22 Question Which of the following is an example of an acute illness?
A. Diabetes B. Rheumatoid arthritis C. Pneumonia D. Osteoporosis

23 Answer Answer: C. Pneumonia Rationale:
Pneumonia is an acute illness that has a rapid onset of symptoms and lasts only a relatively short time. Diabetes, rheumatoid arthritis, and osteoporosis are chronic illnesses that cause a permanent change, require special patient education for rehabilitation, and require a long period of care or support.

24 Question Tell whether the following statement is true or false.
A person who is experiencing a productive cough and fever takes a sick day to recuperate and decide whether to make an appointment with the doctor. This person is said to be in stage 3 of illness behavior: assuming a dependent role. A. True B. False

25 Answer Answer: B. False A person who defines himself as sick and self-medicates or visits a doctor is said to be in stage 2 of illness behavior: assuming the sick role.

26 Question Which of the following models of health and illness views health as a constantly changing state, with high-level wellness and death being on opposite ends of a graduated scale? A. Agent-host-environment model B. Health-illness continuum C. High-level wellness model D. Health belief model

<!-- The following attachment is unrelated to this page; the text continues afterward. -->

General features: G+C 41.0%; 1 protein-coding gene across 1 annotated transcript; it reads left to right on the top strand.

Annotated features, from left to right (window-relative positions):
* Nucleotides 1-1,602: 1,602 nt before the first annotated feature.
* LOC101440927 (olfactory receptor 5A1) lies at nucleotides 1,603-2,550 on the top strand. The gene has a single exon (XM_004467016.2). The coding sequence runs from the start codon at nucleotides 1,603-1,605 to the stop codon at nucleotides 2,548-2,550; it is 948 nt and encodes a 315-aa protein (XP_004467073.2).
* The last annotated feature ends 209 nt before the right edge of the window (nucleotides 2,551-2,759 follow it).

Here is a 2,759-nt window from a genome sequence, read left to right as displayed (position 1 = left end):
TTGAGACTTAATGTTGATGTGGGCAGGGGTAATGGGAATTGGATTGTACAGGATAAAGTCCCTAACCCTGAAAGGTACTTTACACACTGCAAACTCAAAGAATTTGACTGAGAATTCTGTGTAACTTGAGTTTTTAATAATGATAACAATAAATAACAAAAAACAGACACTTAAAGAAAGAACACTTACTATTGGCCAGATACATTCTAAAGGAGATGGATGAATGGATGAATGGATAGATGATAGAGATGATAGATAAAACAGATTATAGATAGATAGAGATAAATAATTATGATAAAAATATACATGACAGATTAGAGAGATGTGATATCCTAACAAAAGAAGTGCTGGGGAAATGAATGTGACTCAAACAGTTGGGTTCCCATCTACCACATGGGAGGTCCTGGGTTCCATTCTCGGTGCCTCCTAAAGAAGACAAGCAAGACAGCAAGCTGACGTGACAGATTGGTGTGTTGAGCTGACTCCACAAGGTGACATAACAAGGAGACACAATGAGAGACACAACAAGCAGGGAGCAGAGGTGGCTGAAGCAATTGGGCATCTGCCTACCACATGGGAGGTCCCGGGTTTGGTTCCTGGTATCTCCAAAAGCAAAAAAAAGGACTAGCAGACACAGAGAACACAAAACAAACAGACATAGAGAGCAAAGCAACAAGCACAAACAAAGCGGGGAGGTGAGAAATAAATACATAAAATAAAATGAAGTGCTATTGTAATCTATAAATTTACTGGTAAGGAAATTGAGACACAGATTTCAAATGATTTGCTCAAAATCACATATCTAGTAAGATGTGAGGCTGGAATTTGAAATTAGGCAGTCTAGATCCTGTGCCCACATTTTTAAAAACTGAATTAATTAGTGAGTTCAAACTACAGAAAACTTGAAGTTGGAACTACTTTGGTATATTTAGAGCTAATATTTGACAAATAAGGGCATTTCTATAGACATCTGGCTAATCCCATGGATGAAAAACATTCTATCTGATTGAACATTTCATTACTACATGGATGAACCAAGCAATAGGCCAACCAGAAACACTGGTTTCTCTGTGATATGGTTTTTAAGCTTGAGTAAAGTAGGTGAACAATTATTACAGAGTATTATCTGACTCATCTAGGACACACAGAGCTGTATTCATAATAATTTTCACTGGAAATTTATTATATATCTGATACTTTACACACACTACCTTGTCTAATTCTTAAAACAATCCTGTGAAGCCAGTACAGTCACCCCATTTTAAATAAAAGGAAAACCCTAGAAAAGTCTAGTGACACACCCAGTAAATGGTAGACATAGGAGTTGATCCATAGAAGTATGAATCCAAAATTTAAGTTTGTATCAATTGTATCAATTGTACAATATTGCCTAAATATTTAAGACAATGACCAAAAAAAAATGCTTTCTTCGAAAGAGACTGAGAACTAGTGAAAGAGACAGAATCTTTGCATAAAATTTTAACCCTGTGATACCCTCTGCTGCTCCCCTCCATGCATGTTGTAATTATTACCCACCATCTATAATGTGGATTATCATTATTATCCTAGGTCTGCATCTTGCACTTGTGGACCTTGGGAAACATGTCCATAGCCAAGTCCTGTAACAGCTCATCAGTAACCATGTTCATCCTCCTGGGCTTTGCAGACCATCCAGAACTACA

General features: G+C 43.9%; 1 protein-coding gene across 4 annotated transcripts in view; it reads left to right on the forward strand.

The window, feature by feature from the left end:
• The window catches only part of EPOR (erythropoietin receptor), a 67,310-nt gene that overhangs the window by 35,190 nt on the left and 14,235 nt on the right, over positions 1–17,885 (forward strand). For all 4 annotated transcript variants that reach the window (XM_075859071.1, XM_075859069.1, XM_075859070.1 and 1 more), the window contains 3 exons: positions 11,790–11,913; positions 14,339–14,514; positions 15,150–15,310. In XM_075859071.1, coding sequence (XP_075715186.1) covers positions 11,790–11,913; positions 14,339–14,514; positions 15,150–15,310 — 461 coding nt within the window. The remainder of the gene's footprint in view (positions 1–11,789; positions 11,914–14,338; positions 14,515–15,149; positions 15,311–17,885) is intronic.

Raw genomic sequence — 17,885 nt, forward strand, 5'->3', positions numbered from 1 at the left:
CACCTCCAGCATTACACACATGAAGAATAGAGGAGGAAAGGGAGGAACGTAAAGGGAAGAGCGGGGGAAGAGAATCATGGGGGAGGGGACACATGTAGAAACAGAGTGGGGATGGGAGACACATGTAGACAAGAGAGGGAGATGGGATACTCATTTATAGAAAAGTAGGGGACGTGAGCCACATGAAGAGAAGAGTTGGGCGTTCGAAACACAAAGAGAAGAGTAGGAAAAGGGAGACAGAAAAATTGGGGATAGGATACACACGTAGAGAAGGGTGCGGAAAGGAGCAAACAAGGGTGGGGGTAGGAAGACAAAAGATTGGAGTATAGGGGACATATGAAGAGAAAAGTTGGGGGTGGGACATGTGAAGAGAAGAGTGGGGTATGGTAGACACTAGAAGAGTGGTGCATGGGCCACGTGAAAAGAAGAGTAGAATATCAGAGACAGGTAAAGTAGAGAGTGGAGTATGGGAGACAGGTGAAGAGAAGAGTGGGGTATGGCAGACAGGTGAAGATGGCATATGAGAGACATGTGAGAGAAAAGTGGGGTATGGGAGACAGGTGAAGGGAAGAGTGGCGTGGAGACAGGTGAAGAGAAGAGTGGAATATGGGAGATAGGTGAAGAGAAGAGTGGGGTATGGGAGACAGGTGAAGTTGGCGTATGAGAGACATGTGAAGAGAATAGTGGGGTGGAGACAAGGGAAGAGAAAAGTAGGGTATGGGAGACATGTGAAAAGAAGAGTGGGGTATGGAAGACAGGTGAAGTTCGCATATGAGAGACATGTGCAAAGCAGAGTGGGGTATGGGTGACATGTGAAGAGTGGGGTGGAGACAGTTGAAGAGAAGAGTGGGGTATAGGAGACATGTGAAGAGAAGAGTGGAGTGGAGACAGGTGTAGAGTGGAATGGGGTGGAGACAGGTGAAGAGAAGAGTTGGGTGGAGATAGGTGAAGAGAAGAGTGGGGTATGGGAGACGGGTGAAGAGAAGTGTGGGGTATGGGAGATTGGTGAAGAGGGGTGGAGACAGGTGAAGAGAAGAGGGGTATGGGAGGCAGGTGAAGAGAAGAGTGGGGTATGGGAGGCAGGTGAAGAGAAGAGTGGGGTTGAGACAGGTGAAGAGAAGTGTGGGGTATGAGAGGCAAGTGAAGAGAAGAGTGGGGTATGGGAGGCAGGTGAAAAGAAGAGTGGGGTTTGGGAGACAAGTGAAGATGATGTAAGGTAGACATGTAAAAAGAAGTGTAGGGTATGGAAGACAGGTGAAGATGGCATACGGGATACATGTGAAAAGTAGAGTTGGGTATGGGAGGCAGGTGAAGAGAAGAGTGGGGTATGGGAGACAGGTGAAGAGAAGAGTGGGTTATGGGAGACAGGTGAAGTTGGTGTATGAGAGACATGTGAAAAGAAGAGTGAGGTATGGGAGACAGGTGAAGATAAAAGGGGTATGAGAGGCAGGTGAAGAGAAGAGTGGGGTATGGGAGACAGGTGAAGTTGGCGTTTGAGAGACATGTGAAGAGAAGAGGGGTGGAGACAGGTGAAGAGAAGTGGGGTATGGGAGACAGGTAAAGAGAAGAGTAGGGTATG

27 Answer Answer: B. Health-illness continuum Rationale:
The health-illness continuum measures a person’s level of health on a graduated scale. The agent-host-environment model refers to the interaction of the agent, host, and environment creating risk factors that must be examined. The high-level wellness model involves functioning to maximum potential with balance and direction. The health belief model is concerned with what people believe to be true about their health.

28 Question Tell whether the following statement is true or false.
A person who keeps in touch with neighbors in an attempt to foster a “community feeling” is promoting his or her emotional human dimension. A. True B. False

29 Question Which of the following is an example of a nursing activity that promotes secondary prevention as a level of preventive care? A. Conducting a smoking cessation class B. Performing a blood pressure screening at a local mall C. Performing range-of-motion exercises on a bedridden patient D. Promoting safe sex practices in school settings

30 Answer Answer: B. Performing a blood pressure screening at a local mall Rationale: Secondary preventive care focuses on early detection of disease, such as the heart disease in this example. Primary preventive care is directed toward promoting health and preventing diseases. Tertiary care begins after an illness is diagnosed to reduce disability and rehabilitate patients.

31 Answer Answer: B. False A person who keeps in touch with neighbors in an attempt to foster a “community feeling” is promoting his or her sociocultural human dimension.